When companies care about environmental, social and governance issues, especially in the C-suite, the result isn’t simply an improved reputation. ESG also correlates with higher profits, and quickly.
That’s according to new findings from the research arm of tech and business consultancy Infosys Ltd.
Infosys research found that a 10-percentage-point increase in ESG spending correlated to a 1-percentage-point increase in profit growth. This occurred relatively quickly: 41% of respondents surveyed said they experienced a return on their ESG investment within a two- to three-year window.
ESG efforts include looking at how much renewable energy a company might purchase and at cutting greenhouse-gas emissions, even going all the way to net-zero emissions, and as a result, lowering energy bills. Other efforts might focus on bringing more women or people of color on as board members and can even inform the “G” in ESG — governance. Good governance might include transparency with shareholders or linking CEO compensation to progress in the “E” and the “S” areas.
“Research shows that a 10-percentage-point increase in ESG spending correlates to a 1-percentage-point increase in profit growth. ”
The Infosys report found that the higher up the corporate management chain ESG was embraced and addressed, the more lucrative its payoff.
“One of the most surprising findings involved the effects of embedding ESG responsibility across top leadership ranks,” Jasmeet Singh, the global head of manufacturing with Infosys, told MarketWatch.
“We found that companies with the best financial performance had certain elements in common: an ESG committee on the board, a chief diversity officer and a chief sustainability officer. In addition, they had vested their chief sustainability officer with the authority to clear capital expenditure for ESG initiatives,” Singh said.
“It looks like the companies with the best financial trajectories are the ones that are going all in on ESG,” he added. “This suggests that the time for half measures has passed.”
The report found that nearly all — 90% — of responding executives said their ESG spending led to moderate or significant financial returns, and that 66% experienced ESG returns within three years.
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The report acknowledges that despite ESG’s clear link to profit growth, budgets are likely to be an obstacle in the current economy. This is worrisome, as companies need to devote more financial resources and to make changes to their operating model to achieve ESG goals and sustain profit growth, the researchers said.
MarketWatch asked Singh if the research had turned up whether corporate decision makers were feeling pressure, mostly in political circles, to turn back what’s been labeled “woke capital.” Texas and Florida have both launched efforts to ensure that state money is not invested using ESG principles.
“There’s this implied assumption there that ESG is good for people but bad for business. As a result, it’s treated as a compliance matter,” said Singh. “Executives don’t always invest in ESG like they would in something that they consider part of their core business.”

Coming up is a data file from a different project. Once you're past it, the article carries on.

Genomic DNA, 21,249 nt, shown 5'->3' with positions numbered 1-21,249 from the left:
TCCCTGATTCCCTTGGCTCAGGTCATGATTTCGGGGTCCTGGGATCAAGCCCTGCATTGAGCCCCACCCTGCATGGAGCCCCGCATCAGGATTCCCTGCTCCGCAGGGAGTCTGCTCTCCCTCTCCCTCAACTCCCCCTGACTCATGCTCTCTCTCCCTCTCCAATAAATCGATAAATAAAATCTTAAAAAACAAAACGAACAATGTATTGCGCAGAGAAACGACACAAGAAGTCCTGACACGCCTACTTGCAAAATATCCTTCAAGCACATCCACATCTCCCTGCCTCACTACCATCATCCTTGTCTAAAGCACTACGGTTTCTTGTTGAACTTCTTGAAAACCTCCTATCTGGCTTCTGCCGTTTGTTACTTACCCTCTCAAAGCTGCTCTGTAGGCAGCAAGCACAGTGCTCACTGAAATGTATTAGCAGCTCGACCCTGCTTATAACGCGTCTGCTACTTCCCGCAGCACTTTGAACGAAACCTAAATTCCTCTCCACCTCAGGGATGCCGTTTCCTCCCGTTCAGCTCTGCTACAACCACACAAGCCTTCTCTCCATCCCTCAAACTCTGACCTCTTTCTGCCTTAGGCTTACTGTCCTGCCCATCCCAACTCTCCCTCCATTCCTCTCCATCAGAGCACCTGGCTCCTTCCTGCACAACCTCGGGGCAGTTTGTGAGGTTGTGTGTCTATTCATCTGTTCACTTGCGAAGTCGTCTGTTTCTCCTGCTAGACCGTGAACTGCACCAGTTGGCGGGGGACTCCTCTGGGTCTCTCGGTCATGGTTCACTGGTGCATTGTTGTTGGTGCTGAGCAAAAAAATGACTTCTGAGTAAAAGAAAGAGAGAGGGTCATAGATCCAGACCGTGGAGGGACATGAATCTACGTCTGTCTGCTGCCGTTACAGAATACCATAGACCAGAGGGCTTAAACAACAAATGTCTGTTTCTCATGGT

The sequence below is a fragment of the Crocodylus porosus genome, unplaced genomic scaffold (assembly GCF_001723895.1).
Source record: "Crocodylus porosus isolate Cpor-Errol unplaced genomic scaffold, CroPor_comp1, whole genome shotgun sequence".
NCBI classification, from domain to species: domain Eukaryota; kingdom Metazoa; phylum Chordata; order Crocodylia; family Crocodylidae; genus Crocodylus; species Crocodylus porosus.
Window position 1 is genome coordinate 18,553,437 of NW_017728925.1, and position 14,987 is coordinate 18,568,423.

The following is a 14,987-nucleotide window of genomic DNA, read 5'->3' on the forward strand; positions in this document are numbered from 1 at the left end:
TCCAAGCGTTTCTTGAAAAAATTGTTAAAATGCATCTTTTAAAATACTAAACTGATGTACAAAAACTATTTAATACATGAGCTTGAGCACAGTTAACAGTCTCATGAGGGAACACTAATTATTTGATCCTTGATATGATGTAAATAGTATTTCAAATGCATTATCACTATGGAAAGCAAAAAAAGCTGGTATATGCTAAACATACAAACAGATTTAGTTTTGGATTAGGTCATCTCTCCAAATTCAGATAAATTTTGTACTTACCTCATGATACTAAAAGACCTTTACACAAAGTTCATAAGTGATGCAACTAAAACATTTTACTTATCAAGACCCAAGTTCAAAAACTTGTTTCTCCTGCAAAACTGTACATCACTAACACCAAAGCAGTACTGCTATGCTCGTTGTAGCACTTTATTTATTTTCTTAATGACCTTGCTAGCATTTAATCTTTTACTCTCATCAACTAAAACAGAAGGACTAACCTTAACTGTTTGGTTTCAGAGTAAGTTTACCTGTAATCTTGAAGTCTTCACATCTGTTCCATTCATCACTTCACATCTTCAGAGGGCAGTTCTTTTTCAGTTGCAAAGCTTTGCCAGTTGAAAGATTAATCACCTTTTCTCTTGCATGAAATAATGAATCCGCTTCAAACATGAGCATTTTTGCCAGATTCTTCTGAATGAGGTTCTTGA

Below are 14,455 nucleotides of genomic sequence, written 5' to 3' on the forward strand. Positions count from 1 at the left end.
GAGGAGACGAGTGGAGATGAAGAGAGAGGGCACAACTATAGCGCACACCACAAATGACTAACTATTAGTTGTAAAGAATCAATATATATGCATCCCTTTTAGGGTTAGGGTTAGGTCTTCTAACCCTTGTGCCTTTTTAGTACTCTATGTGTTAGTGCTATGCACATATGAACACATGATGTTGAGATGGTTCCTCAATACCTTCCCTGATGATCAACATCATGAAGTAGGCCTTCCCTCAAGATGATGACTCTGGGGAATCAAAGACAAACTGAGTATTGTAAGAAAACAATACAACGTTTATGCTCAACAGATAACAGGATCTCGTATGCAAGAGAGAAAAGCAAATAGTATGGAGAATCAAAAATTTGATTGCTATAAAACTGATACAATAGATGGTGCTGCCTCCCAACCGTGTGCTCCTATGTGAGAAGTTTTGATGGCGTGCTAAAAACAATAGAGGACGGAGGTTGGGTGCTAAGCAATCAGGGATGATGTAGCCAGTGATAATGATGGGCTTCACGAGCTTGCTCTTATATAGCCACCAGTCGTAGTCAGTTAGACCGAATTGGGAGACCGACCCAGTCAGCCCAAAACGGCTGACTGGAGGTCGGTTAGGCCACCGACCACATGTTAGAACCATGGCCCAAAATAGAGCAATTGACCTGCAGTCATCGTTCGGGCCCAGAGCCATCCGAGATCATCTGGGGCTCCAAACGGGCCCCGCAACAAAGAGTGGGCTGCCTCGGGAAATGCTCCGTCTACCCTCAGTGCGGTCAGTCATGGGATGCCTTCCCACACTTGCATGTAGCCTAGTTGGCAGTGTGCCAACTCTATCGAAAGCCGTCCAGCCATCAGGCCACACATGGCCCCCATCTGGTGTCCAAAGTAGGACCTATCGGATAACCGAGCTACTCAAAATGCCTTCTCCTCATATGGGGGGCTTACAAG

“ ‘For some companies, ESG will continue to be a burden if they treat it as a compliance requirement instead of an opportunity for value creation.’”
This can only change if more executives see the positive bottom-line results from ESG, and that will come through more insightful communication and better strategies, period, Singh said.
“For some companies, ESG will continue to be a burden if they treat it as a compliance requirement instead of an opportunity for value creation,” he said. “There are several avenues for value creation — for example, in the manufacturing sector, applying circular-economy concepts like recycling and remanufacturing can create an additional value stream. Or selling energy monitoring and optimization services to end customers can create another value stream.”
Read: Barron’s: BlackRock Gets More Backlash on ESG. What It Means for the Stock.
The research found that almost all companies are interested in aligning their ESG goals with their supply chain, especially as more companies are expected to account for their Scope 3 greenhouse-gas emissions. The Securities and Exchange Commission is contemplating rules that will require listed companies to report Scope 3, or the emissions created up and down the value chain from resource extraction to customers driving to a store.
However, less than one-third of companies share ESG expectations or requirements for suppliers. Only 16% say they renegotiate contracts based on ESG data from those in the supply chain. This indicates a clear need for more leadership in the supply chain, as well as incentives to share ESG data, the report said.
“ ‘Often, employees are voting with their feet. They will either refuse to work for a company that doesn’t take ESG seriously, or at the very least, a firm’s tepid ESG stance will tilt the scales against that firm.’”
Business consultants also increasingly say that in recruiting, hiring and retaining employees, candidates often prioritize how “green” a company is in its operations.
“Analysis of reported financial data and company priorities determined that businesses that concentrate their ESG initiatives on employees — more often than on customers — have higher profit growth,” said Singh.
“It’s clear that people want their employers to take climate change and other environmental issues seriously. And, increasingly, they want their companies to protect customer and employee privacy and create an inclusive workplace,” he said.
“Often, employees are voting with their feet. They will either refuse to work for a company that doesn’t take ESG seriously, or at the very least, a firm’s tepid ESG stance will tilt the scales against that firm.”
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